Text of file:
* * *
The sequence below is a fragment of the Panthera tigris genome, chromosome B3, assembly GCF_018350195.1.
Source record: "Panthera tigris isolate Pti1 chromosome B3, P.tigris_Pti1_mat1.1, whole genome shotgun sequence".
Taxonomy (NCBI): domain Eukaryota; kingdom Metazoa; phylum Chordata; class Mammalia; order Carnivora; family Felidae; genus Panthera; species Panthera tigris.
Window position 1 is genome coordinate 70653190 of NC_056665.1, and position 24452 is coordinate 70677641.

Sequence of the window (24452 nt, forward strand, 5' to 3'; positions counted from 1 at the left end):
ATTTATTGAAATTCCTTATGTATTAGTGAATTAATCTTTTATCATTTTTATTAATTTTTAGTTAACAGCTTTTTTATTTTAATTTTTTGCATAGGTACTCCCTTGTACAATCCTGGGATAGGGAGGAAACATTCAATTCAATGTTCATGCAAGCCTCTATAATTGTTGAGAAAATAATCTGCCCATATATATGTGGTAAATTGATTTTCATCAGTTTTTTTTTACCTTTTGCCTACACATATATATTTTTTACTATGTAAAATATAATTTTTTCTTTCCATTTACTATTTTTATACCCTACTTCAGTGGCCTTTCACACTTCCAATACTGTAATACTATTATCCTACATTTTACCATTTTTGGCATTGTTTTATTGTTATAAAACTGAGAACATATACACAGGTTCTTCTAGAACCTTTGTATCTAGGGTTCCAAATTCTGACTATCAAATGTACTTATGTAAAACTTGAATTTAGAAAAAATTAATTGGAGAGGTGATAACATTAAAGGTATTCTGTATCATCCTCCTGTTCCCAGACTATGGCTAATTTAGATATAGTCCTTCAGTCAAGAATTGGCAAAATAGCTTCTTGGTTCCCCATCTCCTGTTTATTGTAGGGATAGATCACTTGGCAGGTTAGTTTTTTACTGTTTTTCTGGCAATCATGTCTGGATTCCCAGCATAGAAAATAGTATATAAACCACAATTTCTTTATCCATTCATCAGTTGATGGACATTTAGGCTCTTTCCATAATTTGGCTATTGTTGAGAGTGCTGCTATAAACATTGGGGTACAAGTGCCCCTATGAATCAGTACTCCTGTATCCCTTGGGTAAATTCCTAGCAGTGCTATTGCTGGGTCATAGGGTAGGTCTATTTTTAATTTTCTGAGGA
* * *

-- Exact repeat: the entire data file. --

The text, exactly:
The sequence below is a fragment of the Panthera tigris genome, chromosome B3, assembly GCF_018350195.1.
Source record: "Panthera tigris isolate Pti1 chromosome B3, P.tigris_Pti1_mat1.1, whole genome shotgun sequence".
Taxonomy (NCBI): domain Eukaryota; kingdom Metazoa; phylum Chordata; class Mammalia; order Carnivora; family Felidae; genus Panthera; species Panthera tigris.
Window position 1 is genome coordinate 70653190 of NC_056665.1, and position 24452 is coordinate 70677641.

Sequence of the window (24452 nt, forward strand, 5' to 3'; positions counted from 1 at the left end):
ATTTATTGAAATTCCTTATGTATTAGTGAATTAATCTTTTATCATTTTTATTAATTTTTAGTTAACAGCTTTTTTATTTTAATTTTTTGCATAGGTACTCCCTTGTACAATCCTGGGATAGGGAGGAAACATTCAATTCAATGTTCATGCAAGCCTCTATAATTGTTGAGAAAATAATCTGCCCATATATATGTGGTAAATTGATTTTCATCAGTTTTTTTTTACCTTTTGCCTACACATATATATTTTTTACTATGTAAAATATAATTTTTTCTTTCCATTTACTATTTTTATACCCTACTTCAGTGGCCTTTCACACTTCCAATACTGTAATACTATTATCCTACATTTTACCATTTTTGGCATTGTTTTATTGTTATAAAACTGAGAACATATACACAGGTTCTTCTAGAACCTTTGTATCTAGGGTTCCAAATTCTGACTATCAAATGTACTTATGTAAAACTTGAATTTAGAAAAAATTAATTGGAGAGGTGATAACATTAAAGGTATTCTGTATCATCCTCCTGTTCCCAGACTATGGCTAATTTAGATATAGTCCTTCAGTCAAGAATTGGCAAAATAGCTTCTTGGTTCCCCATCTCCTGTTTATTGTAGGGATAGATCACTTGGCAGGTTAGTTTTTTACTGTTTTTCTGGCAATCATGTCTGGATTCCCAGCATAGAAAATAGTATATAAACCACAATTTCTTTATCCATTCATCAGTTGATGGACATTTAGGCTCTTTCCATAATTTGGCTATTGTTGAGAGTGCTGCTATAAACATTGGGGTACAAGTGCCCCTATGAATCAGTACTCCTGTATCCCTTGGGTAAATTCCTAGCAGTGCTATTGCTGGGTCATAGGGTAGGTCTATTTTTAATTTTCTGAGGA